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Active Learning Pedagogies Promoting the Art of Structural and Civil Engineering

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2015 ASEE Annual Conference & Exposition


Seattle, Washington

Publication Date

June 14, 2015

Start Date

June 14, 2015

End Date

June 17, 2015





Conference Session

Civil Engineering Division Technical Session 9

Tagged Division

Civil Engineering

Page Count


Page Numbers

26.151.1 - 26.151.11



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Paper Authors


Aatish Bhatia Princeton University

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Aatish Bhatia is an Associate Director (Engineering Education) in Princeton University's Council on Science and Technology. He works with faculty in engineering and related disciplines on incorporating active learning in the classroom and bringing science and engineering to a wider audience.

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Peter Christopher Chen

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Active  Learning  Pedagogies  Promoting  the  Art  of  Structural  and  Civil  Engineering    Students  who  switch  out  of  STEM  majors  frequently  cite  uninspiring  introductory  lecture  courses  and  poor  teaching  as  among  the  primary  reasons  for  this  decision.  An  active  learning  approach  to  teaching  (i.e.  one  that  emphasizes  learning  by  doing)  has  been  shown  to  improve  student  retention  in  STEM,  as  well  as  increase  student  motivation  and  interest.  Students  taught  using  active  learning  remember  more,  and  are  better  able  to  apply  their  knowledge.  Motivated  by  these  findings,  we  report  on  our  progress  in  updating  the  design  curriculum  of  a  large  introductory  engineering  class  using  active  learning  and  interactive  teaching  methods.  The  elements  of  this  course  and  interactive  exercises  that  we  develop  will  be  made  available  for  wider  dissemination  and  adoption  through  workshops  and  an  online  repository  of  materials.    Structures  in  the  Urban  Environment  is  a  large-­enrollment  introductory  course  that  introduces  liberal  arts  and  engineering  students  to  the  creative  discipline  of  civil  and  structural  engineering  through  case  studies  of  the  works  of  great  engineers  and  designers  who  innovated  new  forms  of  structural  art.  A  central  focus  of  this  course  is  for  students  to  experience  engineering  as  a  creative  discipline,  allowing  for  aesthetic  exploration  within  a  set  of  constraints.  Students  examine  the  interplay  between  elegance  and  efficiency,  and  explore  the  idea  of  structural  art.    We  incorporated  the  use  of  the  Westpoint  Bridge  Designer  simulation  software  to  this  course  to  help  students  visualize  how  forces  flow  through  the  structures  they  encounter  in  class.  Additionally,  we  incorporated  physical  models  and  kinesthetic  activities  allowing  students  to  develop  a  physical  intuition  for  concepts  like  the  cantilever  principle  in  the  Firth  of  Forth  bridge,  or  the  relation  between  base  size  and  resistance  to  overturning  moment  in  the  Eiffel  Tower.  These  activities  illustrate  how  structures  respond  to  loads,  highlighting  the  different  elements  in  compression  and  in  tension,  and  provide  insights  into  how  structures  can  be  optimized  for  greater  safety  and  efficiency.    This  culminates  in  a  virtual  bridge  design  competition  conducted  in  recitation  (to  complement  a  physical  bridge  design  competition  in  lab),  where  students  apply  the  principles  of  optimization  they  have  learned,  and  compete  to  design  bridges  that  are  both  efficient  and  elegant.  The  active  learning  exercises  that  we  present  include  think-­pair-­share  questions,  interactive  lecture  demonstrations,  and  project  based  learning  through  interactive  simulations.  These  exercises  promote  collaborative  learning  and  peer  teaching,  provide  formative  assessment  for  the  instructor,  and  can  easily  be  implemented  in  a  classroom  setting.    One  of  our  overarching  goals  with  this  course  is  to  help  correct  false  perceptions  that  engineers  are  largely  ‘technicians’,  as  opposed  to  creative  artists.  We  will  be  conducting  interviews  to  research  the  effect  of  this  belief  on  STEM  enrollment  and  attrition.  Another  overarching  goal  is  to  catalyze  the  adoption  of  these  materials  across  diverse  institutions,  to  engage  a  broader  and  more  diverse  audience  in  the  art  of  structural  and  civil  engineering.  We  will  also  be  assessing  the  effectiveness  of  these  active  learning  based  course  enhancements  and  the  adoption  of  these  materials  in  other  institutions.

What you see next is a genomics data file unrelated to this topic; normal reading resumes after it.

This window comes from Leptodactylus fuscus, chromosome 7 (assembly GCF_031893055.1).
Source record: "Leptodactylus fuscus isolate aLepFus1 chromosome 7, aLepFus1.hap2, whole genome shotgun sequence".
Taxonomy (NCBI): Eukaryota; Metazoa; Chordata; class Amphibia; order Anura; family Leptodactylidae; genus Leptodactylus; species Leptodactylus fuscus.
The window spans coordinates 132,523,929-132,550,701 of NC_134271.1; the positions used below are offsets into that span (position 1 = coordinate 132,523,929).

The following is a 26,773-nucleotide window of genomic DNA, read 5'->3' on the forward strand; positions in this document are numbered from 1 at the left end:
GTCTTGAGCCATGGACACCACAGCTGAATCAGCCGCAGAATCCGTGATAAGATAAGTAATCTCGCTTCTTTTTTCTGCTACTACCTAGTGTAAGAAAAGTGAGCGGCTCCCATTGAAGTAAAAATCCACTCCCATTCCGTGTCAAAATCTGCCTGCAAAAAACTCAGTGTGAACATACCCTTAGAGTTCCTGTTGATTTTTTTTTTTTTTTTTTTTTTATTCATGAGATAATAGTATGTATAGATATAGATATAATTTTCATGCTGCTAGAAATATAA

Bhatia, A., & Chen, P. C. (2015, June), Active Learning Pedagogies Promoting the Art of Structural and Civil Engineering Paper presented at 2015 ASEE Annual Conference & Exposition, Seattle, Washington. 10.18260/p.23490

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